Seeking safe passage: 13-year-old touched by violence in 1993 overcomes the odds

Byron Taylor (left) straightens the tie of Sterling Jones, 15. (Scott Strazzante/Tribune)

The Tribune explores the reverberations, many years later, of the killings of three children -- the echoes of pain, of anger and of inspiration.

Last Sunday, Byron Taylor strode down a church hallway, a tall 29-year-old with stylishly locked hair pulled back over the neck of his three-piece pinstriped suit, a whirl of speed under control.

He wove through knots of elders in long, white cassocks and little boys in imperfectly tied ties, shaking hands, opening doors and greeting everyone he knew, which was apparently everyone.

"Hey, what's going on?" "Hey, what's happening?" "Hey, beautiful," to an elderly woman who shot back, "Hey, good-looking."

He was the very picture of an intelligent, accomplished, respected and loved young man.

Sixteen years ago, he was the picture of something else.

In 1993, a schoolmate of Taylor's was shot to death. Shaun Carey, 14, who had just graduated from Holy Angels School and begun Mount Carmel High School, was one of 65 children younger than 15 killed that year. As part of its coverage of the tragic toll, the Tribune ran a photograph of Byron Taylor in his classroom at Holy Angels, wiping a tear from his eye as he wrote an essay on gun violence.

The image seemed to crystallize not just the loss of innocence of a 13-year-old boy but the pain of an entire city whose young were being cut down. It was so arresting that four TV stations came out to do stories on young Byron. Tom Brokaw came to the family's house and sat in their kitchen.

It was too soon to tell how Shaun's killing, and other violent deaths that that touched Byron's life as he grew up, might affect him.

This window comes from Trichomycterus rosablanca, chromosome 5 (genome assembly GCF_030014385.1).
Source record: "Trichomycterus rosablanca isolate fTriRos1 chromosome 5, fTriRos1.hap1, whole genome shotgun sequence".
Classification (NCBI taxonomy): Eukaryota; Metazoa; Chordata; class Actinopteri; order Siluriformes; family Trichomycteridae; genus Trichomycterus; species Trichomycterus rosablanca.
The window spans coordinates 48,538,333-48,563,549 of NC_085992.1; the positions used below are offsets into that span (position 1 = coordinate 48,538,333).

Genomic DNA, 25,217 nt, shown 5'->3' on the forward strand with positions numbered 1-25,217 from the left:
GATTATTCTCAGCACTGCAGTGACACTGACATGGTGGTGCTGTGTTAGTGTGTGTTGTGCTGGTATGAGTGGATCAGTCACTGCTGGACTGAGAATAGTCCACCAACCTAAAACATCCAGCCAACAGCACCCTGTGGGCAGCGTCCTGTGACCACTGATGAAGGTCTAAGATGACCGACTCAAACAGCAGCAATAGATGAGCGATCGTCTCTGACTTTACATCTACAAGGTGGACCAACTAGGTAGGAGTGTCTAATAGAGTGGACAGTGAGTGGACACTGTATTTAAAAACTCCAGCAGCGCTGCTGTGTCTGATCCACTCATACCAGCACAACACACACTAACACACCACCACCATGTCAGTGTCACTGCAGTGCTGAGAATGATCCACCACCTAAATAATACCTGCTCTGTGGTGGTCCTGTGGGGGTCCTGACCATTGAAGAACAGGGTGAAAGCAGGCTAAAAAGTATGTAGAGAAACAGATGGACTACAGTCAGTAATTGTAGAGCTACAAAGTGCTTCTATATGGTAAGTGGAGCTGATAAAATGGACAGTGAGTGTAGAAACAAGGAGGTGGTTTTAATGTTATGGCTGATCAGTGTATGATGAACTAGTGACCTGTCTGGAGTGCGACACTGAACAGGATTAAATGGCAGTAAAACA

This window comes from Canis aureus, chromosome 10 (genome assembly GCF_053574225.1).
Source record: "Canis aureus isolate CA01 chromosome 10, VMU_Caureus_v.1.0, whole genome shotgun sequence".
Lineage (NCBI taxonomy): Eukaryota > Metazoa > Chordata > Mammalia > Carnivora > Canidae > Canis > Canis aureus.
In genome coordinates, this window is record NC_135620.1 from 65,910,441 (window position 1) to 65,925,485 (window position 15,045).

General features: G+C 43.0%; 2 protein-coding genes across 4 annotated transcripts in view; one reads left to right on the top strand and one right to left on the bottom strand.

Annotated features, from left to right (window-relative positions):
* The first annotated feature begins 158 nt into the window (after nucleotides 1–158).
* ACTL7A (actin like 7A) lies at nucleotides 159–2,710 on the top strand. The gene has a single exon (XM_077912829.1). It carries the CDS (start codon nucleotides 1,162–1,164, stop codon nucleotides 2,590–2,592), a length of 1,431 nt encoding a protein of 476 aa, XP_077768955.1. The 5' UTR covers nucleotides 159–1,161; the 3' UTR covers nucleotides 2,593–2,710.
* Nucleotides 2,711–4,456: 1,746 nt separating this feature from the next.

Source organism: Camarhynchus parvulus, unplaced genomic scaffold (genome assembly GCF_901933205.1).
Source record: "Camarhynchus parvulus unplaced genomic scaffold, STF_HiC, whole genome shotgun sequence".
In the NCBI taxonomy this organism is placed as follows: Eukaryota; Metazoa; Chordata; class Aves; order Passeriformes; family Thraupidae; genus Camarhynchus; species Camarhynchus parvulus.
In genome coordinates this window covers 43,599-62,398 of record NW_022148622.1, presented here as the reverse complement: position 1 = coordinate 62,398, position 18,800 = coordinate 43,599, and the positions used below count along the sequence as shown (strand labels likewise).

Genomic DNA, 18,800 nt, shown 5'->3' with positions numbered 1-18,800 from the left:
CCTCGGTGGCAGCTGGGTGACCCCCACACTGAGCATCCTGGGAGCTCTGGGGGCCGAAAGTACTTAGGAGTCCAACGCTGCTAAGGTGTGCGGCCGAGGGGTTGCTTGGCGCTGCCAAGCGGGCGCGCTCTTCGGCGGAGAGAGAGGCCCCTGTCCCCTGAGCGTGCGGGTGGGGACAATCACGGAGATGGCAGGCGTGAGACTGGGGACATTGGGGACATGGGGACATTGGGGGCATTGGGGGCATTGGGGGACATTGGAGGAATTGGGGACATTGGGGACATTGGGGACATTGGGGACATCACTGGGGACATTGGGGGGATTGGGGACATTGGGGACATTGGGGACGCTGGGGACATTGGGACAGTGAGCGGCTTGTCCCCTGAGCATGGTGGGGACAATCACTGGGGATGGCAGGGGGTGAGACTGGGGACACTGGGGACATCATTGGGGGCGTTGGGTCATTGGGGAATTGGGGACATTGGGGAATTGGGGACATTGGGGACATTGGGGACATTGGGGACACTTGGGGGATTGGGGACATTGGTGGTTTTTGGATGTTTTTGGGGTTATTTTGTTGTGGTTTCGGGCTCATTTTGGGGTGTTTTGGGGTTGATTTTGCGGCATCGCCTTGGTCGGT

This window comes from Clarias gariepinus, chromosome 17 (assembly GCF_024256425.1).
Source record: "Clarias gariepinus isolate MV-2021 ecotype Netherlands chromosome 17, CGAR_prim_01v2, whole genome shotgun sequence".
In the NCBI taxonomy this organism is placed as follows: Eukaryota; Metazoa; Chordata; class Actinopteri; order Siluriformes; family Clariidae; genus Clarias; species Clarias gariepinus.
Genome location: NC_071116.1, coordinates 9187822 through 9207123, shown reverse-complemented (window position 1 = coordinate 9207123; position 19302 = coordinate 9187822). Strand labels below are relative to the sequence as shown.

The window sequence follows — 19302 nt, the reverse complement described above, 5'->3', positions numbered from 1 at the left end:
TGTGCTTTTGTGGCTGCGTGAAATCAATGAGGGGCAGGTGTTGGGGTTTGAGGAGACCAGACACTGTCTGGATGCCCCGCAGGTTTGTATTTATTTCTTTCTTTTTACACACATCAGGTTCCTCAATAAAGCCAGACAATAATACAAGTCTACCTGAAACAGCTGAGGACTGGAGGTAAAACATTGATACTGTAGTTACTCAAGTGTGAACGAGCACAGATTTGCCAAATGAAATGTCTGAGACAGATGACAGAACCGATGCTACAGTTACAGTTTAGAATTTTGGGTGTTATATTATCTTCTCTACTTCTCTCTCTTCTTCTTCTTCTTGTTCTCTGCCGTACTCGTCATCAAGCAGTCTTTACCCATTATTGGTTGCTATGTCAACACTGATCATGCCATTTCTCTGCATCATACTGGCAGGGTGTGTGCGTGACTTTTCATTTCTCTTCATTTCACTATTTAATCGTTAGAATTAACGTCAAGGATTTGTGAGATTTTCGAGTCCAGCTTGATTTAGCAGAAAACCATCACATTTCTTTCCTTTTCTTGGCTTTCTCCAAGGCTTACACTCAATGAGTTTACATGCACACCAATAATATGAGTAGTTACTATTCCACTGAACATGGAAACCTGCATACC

But it isn't too soon any more.

"All I could think about was, 'He's never going to see his mom again. He's never going to do anything,' " Taylor said.

He stood in his new condominium on the South Side, with its gleaming hardwood floor and its saffron-painted walls and thought about that long-ago death and the way it had lit a kind of fire.

On some level, he thinks, knowing a child who never got to live his life inspired him to make something of his own.

"I think this was the catalyst to get serious about what was going on," he said. "Going to the Navy, going to college -- all that started here.

"I never forgot this. It was always there, that I've got to keep going.

"So, I kept going."

He kept going, from high school to college, from college to the Navy, from the Navy to graduate school, from graduate school to a postgraduate program. He kept going, from a master's degree in social work from the University of Illinois at Chicago to a career as an addictions psychotherapist, working now at the Jesse Brown VA Medical Center while studying for a doctorate in counseling psychology at Argosy University Chicago.

He kept going, from a boy who attended church to a man who helps lead one, filling so many roles at Prayer & Faith Outreach Ministries on the Far South Side that the Rev. William Hudson III, church pastor, said, "I don't know how he balances everything he does."

He reinvented parts of himself and even renamed himself, discarding Byron and taking as his first name Taylorr, a rakish spelling of his last name.